Argo tells the story of how Tony Mendez (Ben Affleck) went undercover as a Hollywood producer in the CIA operation to rescue six Americans in Tehran during the U.S. hostage crisis in Iran in 1979.
We can discuss how Argo distances the audience from Iran, its history, its culture and its people in detail, but here I want to point out how it aims to create a bond between the viewer and Hollywood by representing it as a savior which is very much colorful, even though fake in nature.
As the viewers, notice how we are invited to take side with Hollywood against Iranians. In order to support this aim, even the most negative aspects of the industry are mocked by themselves and represented as if Hollywood will be the one to save those hostages because of how it functions with all the positive and negative features it has. There is a distinctive contrast between Hollywood and the other institutions in the movie; making it the single most fun, still useful, yet modest one.
If you think of the first few scenes where we were introduced to the setting, the initial scene resembles a zombie invasion, and is followed by the CIA meeting with an extremely manly and slang language. After these scenes, comes Hollywood with bright colours, a lively music at the background, people joking around in a very non-serious environment in contrast to the previous scenes. It comes somewhat as a relief to us, pointing that there exists a non-depressing way to overcome all these unpleasant issues.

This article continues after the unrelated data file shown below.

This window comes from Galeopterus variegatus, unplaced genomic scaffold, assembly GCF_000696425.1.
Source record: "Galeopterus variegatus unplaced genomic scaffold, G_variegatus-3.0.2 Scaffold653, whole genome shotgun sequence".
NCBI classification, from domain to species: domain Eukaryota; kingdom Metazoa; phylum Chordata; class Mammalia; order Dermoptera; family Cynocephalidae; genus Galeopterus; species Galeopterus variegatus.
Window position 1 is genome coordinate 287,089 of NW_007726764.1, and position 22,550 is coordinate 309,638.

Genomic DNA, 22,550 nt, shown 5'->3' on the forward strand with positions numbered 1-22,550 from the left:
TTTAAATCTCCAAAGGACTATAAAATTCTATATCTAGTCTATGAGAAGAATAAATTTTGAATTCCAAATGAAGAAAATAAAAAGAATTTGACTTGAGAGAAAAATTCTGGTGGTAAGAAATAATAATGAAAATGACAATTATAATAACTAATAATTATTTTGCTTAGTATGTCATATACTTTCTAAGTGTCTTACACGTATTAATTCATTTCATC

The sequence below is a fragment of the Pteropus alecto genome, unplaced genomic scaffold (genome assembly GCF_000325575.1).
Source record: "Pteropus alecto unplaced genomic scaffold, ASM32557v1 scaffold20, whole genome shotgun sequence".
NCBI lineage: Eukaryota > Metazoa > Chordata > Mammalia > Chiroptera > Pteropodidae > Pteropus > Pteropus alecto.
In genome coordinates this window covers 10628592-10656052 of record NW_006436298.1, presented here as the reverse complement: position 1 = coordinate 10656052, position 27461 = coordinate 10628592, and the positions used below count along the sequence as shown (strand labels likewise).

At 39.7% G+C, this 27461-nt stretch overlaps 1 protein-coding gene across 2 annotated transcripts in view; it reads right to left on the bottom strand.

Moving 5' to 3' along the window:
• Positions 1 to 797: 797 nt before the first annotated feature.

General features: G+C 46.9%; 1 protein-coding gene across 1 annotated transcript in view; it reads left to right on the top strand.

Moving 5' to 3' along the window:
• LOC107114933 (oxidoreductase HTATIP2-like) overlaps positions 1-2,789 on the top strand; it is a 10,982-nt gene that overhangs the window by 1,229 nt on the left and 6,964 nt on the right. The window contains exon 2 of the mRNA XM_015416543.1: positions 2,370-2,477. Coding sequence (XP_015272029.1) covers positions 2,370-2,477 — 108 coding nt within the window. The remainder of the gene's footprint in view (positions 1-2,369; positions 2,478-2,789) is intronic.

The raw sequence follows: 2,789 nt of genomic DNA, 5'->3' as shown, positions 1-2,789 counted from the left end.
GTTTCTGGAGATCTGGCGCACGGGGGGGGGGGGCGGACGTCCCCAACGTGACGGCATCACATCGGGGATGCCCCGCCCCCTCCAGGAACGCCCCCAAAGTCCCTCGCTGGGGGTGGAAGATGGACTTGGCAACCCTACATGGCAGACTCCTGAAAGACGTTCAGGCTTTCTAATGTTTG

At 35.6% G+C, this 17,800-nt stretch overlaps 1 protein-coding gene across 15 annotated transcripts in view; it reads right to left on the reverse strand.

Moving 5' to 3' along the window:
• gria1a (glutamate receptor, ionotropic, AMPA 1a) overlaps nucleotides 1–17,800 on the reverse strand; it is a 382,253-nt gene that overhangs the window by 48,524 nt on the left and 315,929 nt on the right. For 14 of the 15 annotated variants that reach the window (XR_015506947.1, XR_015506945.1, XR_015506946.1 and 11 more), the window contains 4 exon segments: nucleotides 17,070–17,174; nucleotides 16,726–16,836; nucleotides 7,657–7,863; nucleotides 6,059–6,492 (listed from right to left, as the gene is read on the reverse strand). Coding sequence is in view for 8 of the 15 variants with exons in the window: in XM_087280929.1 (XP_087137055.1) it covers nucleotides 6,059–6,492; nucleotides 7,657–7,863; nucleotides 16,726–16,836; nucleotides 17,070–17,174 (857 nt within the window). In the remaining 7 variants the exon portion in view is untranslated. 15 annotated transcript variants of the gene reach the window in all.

The idea of Hollywood as a “savior” is unusual because the entertainment industry usually is not associated with serious business, especially with a hostage rescue plan that is actually a matter of life and death. Opposing to all the other rescue plans discussed in the meeting, Operation Argo is perceived as the least reliable one, yet it is the one to succeed.
Signalled by the crushed famous sign, we figure that Hollywood was going through a problematic period in 1980s. It is foreshadowed that it was not functioning properly as a film industry, but is present for the greater good of America. Taking a step back from the plot, the movie itself, aside from entertaining purposes, brings some kind of an awareness on the political history of the US and Iran no matter how biased it is. In both frames, Hollywood is somehow proven to be more than just an amusing industry.
In contrast to its holy duty as the saviour, Hollywood is noticeably mocked for being fake or phoney:
Tony Mendez: “I want you to help me make a fake movie.”
John Chambers: “You are in the right place.”
John Chambers: “So you wanna come to Hollywood and act like a big shot without actually doing anything. You’ll fit right in.”
John Chambers: “You can teach a Rhesus monkey to be a director in a day.”
Lester Siegel: “You want to lie to Hollywood, a town where everybody lies for a living”
Deceptiveness and lies are seen to be so common in Hollywood, the gentlemen have almost no trouble in constructing the fake movie. Lester Siegel lies about the script worthing nothing in order to get its rights from Max Klein. They use the power of press to “sell the lie” and the process runs smoothly. There seems to be a strange harmony and order in the rotten nature of the industry.
The way Affleck portrays Hollywood in Argo broadens our perception of the film business while aims to drive dislike and prejudice against the Iranians. Hollywood stands with the people, for the people, and is embraced with all its features whereas Iranians are not welcomed in any possible aspect. Creating this contrast contributes to the aim of the film; which apparently succeeds as it won three Academy Awards in 2013.